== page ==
Jump up, please, and test your handshake on someone else in the room. Long arms. Beautiful. All right. Have we got our handshake touching people? Critical. So we’ve got our handshake happening. We’ve got our entrance happening.

So one of the things about Kim Jong Un is that he did not hold eye contact during the handshake with Trump. Trump was straight in, but Kim Jong Un went to the hand. Now, there are many reasons. It could be that he’s inexperienced in that kind of stress. It could be that it was cultural. And it could be that he was playing the role of a deity who didn’t need to actually respond in any way. I don’t know the answer to that. There’s no right or wrong.

But, definitely, culturally, what we need to do is understand our own patterns in what we’re doing. What I find with the handshake is that many people will come in with the wrong foot, the hand in like this, and squeeze the hand the wrong way. The eyes go down. And then people just say, “Oh, that’s naturally what I do.” There is no “naturally,” it’s “habitually.” We need to look at our habitual patterns and get them under control. Then, within the cultures that we go for, we need to actually find out what is appropriate and do that. But a handshake is pretty universal.

When you put two hands on, it can’t be neutral. I call that flavoring. If you met with the president or someone who has a position of authority, you wouldn’t go in with two hands. So it is warmth. But it’s not something you add as flavoring.

Now, one of the funny things in Australia was that we had a prime minister in the 1980s who, every time he met a woman, would shake hands and then pat her on the bottom. It was the 1980s, right? That was Paul Keating. Now, where did that go wrong? The Queen came to Australia. He couldn’t stop himself. He patted her on the bottom. It made international headlines.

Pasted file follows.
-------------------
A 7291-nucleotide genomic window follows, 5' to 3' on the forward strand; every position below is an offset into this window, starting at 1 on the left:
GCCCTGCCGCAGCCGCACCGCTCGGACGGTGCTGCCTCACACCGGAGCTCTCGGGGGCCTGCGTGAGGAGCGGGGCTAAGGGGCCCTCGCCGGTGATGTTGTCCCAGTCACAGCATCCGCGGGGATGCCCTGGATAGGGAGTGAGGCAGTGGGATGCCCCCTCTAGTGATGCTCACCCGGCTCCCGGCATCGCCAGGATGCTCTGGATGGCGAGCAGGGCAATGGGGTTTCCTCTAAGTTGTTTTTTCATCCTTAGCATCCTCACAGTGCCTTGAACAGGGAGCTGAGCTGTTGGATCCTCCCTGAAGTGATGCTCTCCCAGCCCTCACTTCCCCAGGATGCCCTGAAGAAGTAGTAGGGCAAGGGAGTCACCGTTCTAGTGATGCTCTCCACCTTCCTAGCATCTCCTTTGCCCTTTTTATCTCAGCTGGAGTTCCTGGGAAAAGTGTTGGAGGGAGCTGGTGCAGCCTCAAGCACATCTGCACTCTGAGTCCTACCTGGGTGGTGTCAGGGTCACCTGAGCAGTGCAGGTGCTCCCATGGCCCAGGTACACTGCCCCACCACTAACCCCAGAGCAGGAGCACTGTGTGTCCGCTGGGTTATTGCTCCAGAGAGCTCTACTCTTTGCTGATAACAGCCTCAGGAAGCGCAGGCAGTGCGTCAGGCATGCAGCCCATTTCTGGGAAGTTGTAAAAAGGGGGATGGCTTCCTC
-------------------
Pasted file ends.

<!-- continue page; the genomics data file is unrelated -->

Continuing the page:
How do you deal with a wet fish handshake? Now, the thing with a wet fish handshake is that you can only manage your own behavior. You can’t manage someone else’s behavior. So, if someone gives you a wet fish handshake, your challenge is to remain neutral about that and to read it and think, Oh, that’s interesting. I thought he was a stronger person. But you certainly don’t respond.

Recently, I had somebody who shook hands with me who had only two fingers. Well, we came forward, and you can’t think, Ugh, what happened to your hand? No. There is no response. No response. It’s maintaining state at all times.

What about when they put their hand out and don’t do anything? Well, again, you have your professionalism. They can do whatever they like. And then you have, of course, what Trump will choose with Vladimir Putin and Kim Jong Un. He chose, actually, to put his hand underneath, which was a sign of subservience. Normally, what he’d do with you and me if we greeted him is, as you know, pull us off our feet. He’d test us for our strength. And he would yank you until you fell. And that is a sign of your weakness.

Some people are testing you out; most people have no idea what they’re doing. They’ll do very odd things. And you maintain your state. That’s the critical thing.

I deal in leadership with a lot of men, and, let me tell you, with women, they have no idea what to do. They’re just thinking, I don’t know what women want. I don’t know. I don’t know. And then the women are thinking, I don’t know what to do. So I put it to you that a woman’s role is to initiate the handshake. Because men really don’t know whether they should do it or not. So you need to strike out first to help them know because handshakes are part of what we do in business now. It is for everybody.

And, of course, if somebody doesn’t shake hands, perhaps because of religious beliefs, we also go into crisis. We think, No, no, they don’t want to shake hands. It doesn’t matter. You go out. Someone doesn’t want to shake hands, you say, “Hi. How are you?” You just improvise in the moment.

I’d love to have a master class on this. I really would because it’s fascinating as you get into it.